Dirt Dog’s Downtown LA location is just a mile (1.6 km) north of Exposition Park. Highlighting L.A. Street Food, Dirt Dog has bacon wrapped hot dogs with a variety of toppings, corn, fries, carne asada tacos, deep-fried treats, and churros.
We tried their Green Dog (topped with chimichurri sauce and guacamole spread), House Dog (special house sauce and green chile spread), Garlic Fries with Garlic Dip, and Mini Corn Dog Meals for the kids.
This location is in a small shopping center filled with restaurants and parking can be tight/hectic during peak hours. Additional spots are now open in Downey, Pasadena, and Las Vegas (Rainbow Blvd, The Strip, and Fremont St).
Mercado La Paloma
Mercado La Paloma is just on the opposite side of I-110 from Exposition Park in the Figueroa Corridor at 3655 S Grand Avenue. Created in 1999 by the Esperanza Community Housing Corporation, this space is home to food stalls, vendors, services, and community events.
Inside the market, you will find Yucatán, Oaxacan, Michoacán, Ethiopian, and Thai cuisines along with jewelry, pottery, artwork, and other goods.
Chichen Itza Restaurant
While at Mercado la Paloma, I tried the Tacos de Cochinita Pibil (banana leaf-wrapped slow-roasted pork with pickled onions) and Agua de Jamaica (hibiscus tea) from Chichen Itza Restaurant. The flavors were absolutely amazing.
First opened in 2001 by the Cetina family, Chichen Itza Restaurant’s menu features traditional and Yucatán-inspired Antojitos (small plates), Tortas (sandwiches), Tamales, Caldos (soups), Tacos, Platos Fuertes (main dishes), and desserts.
Chad was immediately drawn to Holbox. Opened in 2017 by Chef Gilberto Cetina Jr, the seafood-based menu is inspired by the traditional coastal flavors of Mexico.
Photographed above are the Baja Fish Taco with local rockfish, Taco de Pulpo en su Tinta (braised and fried Gulf of Mexico Octopus over calamari ink sofrito), and Taco de Pescado al Carbón (mesquite grilled Hawaiian kanpachi).
Bacon Wrapped Hot Dogs
Following our visit to Dirt Dog, I thought a recipe for the Bacon Wrapped Hot Dog would be perfect to pair with this post!
Also known as Danger Dogs or LA Street Dogs, the Los Angeles-style hot dog was developed from the Sonoran Hot Dog using ingredients available locally. While we first tried them at Dirt Dog, they are mostly sold by street vendors outside of sporting events, bars, and concerts.
Using these LA street dogs as inspiration, I topped the Bacon Wrapped Hot Dogs with grilled onions, bell peppers, and a charred jalapeño pepper for a flavor-packed blend of spice and smokiness. They are best served hot from the skillet/grill with a combination of ketchup, mustard, and mayonnaise as desired.
A Few Tips
Soak the wooden toothpicks in water for 15-30 minutes before using to keep them from burning in the pan. I removed the toothpicks from the hot dogs halfway through cooking once set to get all sides of the hot dogs crisp and golden.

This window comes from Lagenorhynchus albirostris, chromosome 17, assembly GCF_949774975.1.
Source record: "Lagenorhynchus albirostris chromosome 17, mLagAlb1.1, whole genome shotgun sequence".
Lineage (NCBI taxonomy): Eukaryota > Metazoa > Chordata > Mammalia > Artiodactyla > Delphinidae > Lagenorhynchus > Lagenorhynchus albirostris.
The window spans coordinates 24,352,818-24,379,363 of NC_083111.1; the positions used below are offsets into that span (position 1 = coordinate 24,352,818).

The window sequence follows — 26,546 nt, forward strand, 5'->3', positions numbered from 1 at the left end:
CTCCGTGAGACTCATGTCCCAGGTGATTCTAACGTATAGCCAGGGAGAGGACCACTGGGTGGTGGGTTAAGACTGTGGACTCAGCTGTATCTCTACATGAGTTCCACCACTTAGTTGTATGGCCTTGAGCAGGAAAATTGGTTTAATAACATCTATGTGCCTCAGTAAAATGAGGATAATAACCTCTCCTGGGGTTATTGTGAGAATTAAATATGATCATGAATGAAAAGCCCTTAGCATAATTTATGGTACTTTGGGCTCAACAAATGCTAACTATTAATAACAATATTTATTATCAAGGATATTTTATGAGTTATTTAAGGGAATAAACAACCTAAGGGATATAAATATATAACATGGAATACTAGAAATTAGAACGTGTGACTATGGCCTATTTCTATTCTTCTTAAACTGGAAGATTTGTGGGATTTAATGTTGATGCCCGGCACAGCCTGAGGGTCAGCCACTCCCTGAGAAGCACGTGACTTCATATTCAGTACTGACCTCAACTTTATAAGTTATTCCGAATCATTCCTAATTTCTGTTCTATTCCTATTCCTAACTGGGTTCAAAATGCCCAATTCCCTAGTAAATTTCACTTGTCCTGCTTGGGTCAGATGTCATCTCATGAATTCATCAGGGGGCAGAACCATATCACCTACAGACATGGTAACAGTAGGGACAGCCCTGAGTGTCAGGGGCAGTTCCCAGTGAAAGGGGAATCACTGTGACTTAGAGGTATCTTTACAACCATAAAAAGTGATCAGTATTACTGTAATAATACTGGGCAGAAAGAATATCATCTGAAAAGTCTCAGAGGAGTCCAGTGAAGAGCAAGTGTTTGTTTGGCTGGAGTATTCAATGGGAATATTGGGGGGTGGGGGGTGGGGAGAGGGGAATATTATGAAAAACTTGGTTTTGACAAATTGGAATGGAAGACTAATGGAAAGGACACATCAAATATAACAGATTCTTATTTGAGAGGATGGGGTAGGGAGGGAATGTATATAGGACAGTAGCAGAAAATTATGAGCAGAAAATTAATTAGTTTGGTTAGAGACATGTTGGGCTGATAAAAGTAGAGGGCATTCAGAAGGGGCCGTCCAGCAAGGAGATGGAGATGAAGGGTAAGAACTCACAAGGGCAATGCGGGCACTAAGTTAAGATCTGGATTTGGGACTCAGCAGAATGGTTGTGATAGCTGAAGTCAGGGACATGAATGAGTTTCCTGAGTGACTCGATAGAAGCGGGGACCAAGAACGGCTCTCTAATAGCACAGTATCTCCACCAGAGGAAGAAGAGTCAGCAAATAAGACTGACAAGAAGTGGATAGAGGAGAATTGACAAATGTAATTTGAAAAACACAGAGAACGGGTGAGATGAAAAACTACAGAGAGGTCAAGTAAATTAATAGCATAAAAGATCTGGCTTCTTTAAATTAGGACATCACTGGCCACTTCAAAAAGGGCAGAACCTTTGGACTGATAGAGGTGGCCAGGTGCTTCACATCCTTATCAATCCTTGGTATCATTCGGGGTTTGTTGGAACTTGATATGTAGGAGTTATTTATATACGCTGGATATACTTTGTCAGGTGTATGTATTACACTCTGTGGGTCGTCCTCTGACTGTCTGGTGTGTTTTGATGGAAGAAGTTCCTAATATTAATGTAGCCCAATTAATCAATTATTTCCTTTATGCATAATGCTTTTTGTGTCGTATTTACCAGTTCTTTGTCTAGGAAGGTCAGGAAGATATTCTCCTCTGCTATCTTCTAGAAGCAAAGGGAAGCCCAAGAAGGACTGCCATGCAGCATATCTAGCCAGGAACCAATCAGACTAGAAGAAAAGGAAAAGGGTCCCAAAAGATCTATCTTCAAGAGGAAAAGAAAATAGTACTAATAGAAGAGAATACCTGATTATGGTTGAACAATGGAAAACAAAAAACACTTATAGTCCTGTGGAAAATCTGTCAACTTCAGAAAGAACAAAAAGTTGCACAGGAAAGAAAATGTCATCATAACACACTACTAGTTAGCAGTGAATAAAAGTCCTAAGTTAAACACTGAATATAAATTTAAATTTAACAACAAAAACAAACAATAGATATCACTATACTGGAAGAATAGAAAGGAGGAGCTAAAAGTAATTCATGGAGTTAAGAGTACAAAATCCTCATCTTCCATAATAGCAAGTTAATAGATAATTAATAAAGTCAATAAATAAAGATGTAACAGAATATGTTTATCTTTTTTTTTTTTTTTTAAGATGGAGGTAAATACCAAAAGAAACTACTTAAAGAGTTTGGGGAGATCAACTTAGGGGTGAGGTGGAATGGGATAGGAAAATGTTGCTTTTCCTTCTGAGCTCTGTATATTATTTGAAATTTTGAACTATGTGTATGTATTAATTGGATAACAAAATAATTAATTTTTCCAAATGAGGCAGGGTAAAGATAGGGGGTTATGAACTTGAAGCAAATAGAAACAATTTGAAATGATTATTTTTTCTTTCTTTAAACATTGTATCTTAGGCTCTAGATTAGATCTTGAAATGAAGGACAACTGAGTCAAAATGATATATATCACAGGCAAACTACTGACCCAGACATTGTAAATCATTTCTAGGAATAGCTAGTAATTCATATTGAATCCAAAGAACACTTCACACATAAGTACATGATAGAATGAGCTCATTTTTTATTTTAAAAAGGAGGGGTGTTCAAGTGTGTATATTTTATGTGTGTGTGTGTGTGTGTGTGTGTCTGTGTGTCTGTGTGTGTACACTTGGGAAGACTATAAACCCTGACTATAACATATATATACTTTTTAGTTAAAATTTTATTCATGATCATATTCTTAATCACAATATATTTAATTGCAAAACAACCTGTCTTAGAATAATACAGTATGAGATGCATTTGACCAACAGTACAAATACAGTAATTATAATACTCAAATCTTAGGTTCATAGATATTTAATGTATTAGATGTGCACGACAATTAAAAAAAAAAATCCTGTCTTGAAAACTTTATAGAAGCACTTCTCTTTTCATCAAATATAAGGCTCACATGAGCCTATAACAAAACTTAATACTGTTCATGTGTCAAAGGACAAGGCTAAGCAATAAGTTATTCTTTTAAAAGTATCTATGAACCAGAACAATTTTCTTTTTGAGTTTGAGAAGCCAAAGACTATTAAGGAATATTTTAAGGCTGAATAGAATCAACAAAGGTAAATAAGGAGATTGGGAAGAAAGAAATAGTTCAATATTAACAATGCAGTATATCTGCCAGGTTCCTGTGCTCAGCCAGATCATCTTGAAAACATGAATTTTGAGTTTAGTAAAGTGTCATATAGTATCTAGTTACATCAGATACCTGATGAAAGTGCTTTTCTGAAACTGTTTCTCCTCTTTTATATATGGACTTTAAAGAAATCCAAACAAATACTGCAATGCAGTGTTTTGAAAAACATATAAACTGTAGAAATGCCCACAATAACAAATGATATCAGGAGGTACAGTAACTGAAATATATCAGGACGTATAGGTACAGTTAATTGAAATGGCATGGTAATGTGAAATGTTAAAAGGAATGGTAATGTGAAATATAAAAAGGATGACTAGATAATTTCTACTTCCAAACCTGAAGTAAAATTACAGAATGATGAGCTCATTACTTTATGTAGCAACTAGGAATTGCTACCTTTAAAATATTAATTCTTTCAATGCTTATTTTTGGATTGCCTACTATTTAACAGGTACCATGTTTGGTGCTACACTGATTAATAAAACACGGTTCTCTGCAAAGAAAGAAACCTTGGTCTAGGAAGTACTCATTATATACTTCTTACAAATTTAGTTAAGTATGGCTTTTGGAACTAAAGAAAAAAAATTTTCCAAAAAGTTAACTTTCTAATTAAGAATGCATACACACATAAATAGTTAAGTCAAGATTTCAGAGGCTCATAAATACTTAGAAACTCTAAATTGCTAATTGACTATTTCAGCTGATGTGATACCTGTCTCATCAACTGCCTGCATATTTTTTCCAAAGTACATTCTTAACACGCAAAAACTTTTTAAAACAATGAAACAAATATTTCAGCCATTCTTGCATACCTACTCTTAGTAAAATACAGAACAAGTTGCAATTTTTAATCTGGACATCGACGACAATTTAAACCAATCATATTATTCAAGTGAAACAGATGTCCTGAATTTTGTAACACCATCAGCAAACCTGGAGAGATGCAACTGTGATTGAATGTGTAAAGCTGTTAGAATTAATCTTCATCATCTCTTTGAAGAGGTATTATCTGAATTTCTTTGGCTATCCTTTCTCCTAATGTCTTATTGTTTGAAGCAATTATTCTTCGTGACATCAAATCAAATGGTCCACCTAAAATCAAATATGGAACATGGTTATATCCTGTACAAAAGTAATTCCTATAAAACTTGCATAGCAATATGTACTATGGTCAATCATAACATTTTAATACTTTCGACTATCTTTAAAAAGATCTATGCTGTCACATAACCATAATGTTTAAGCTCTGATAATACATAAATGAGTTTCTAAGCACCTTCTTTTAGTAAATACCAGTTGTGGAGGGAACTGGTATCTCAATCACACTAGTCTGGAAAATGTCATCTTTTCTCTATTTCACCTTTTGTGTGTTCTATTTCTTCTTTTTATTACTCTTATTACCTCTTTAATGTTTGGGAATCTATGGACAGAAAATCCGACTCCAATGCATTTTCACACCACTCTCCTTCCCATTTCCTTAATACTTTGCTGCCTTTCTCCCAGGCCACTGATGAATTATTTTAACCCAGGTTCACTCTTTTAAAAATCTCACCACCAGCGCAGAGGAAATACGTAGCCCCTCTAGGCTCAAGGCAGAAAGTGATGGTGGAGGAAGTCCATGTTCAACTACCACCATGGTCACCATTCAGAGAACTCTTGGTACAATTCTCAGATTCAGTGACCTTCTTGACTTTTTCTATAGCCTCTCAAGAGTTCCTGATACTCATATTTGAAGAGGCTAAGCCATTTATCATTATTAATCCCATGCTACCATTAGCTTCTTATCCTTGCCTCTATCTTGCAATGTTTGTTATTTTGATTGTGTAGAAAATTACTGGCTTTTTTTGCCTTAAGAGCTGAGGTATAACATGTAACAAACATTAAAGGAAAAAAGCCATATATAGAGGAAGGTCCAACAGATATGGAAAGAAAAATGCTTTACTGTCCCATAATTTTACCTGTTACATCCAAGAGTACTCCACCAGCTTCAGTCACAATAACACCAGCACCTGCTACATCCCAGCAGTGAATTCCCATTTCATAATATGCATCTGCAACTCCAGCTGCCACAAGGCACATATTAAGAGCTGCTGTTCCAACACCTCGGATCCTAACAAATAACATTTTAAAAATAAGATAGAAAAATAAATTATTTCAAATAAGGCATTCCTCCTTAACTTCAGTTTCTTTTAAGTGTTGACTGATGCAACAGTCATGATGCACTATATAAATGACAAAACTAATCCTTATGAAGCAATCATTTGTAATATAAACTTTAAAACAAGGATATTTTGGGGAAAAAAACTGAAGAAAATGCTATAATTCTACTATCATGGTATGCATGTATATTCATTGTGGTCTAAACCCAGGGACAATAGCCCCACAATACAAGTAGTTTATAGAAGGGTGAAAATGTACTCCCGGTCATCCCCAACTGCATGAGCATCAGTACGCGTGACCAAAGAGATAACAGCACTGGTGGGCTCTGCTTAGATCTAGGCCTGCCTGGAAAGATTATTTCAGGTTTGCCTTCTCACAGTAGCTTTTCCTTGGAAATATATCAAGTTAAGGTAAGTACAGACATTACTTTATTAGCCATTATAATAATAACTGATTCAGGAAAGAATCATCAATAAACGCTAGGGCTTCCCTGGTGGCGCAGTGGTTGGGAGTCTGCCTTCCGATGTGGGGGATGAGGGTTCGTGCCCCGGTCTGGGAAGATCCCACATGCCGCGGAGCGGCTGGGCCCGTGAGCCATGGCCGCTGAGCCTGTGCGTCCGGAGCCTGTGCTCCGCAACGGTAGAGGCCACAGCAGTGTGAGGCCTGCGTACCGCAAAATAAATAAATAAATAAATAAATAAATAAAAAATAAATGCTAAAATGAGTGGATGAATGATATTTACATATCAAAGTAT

Use standard, thin-cut bacon to wrap the hot dogs. Thicker slices won’t crisp well and will keep the hot dogs from heating through.
I cooked the ingredients in batches in one skillet. You can also bake all the hot dogs at once in a 400˚F (200˚C) oven. Line a rimmed baking sheet with foil, top with a wire rack, and arrange the bacon wrapped hot dogs in a single layer on the rack. Bake until crisp and golden, turning as needed.
Looking for more fun hot dog recipes?
Bacon Wrapped Hot Dogs Recipe
Adapted from Karen’s Kitchen Stories
Bacon Wrapped Hot Dogs
- 6 hot dogs
- 6 slices bacon standard, thin-cut
- 1 large onion thinly sliced
- 1 red bell pepper stemmed, seeded, and thinly sliced
- 1 green bell pepper stemmed, seeded, and thinly sliced
- 6 jalapeños
- Salt and freshly ground black pepper to taste
- 6 hot dog buns
- Wrap one slice of bacon around each hot dog, leaving about 1/2 inch (1.25 cm) clear on each end. Secure the edges with toothpicks if needed.
- Place a large skillet over medium heat. Once thoroughly heated, arrange 2 bacon wrapped hot dogs on one side of the skillet and place a handful of the sliced onion and peppers on the other side of the skillet in a thin layer. Place 2 of the jalapeños next to the hot dogs.
- Cook the hot dogs on each side until the bacon is starting to crisp and become golden. Once set, carefully remove the toothpicks and cook the other two sides so all parts of the bacon are crisp and golden.
- Occasionally toss the onions and peppers until lightly grilled. Season to taste with salt and freshly ground black pepper.
- Once charred on one side, turn the jalapeños to brown the other side until deeply golden and fragrant.
- Remove the hot dogs, onions, and peppers from the skillet and repeat with remaining ingredients.
- Place each hot dog in a hot dog bun. Top with the grilled onions and peppers. Drizzle to taste with the ketchup, mustard, and mayonnaise.
- Serve hot with the charred jalapeño peppers.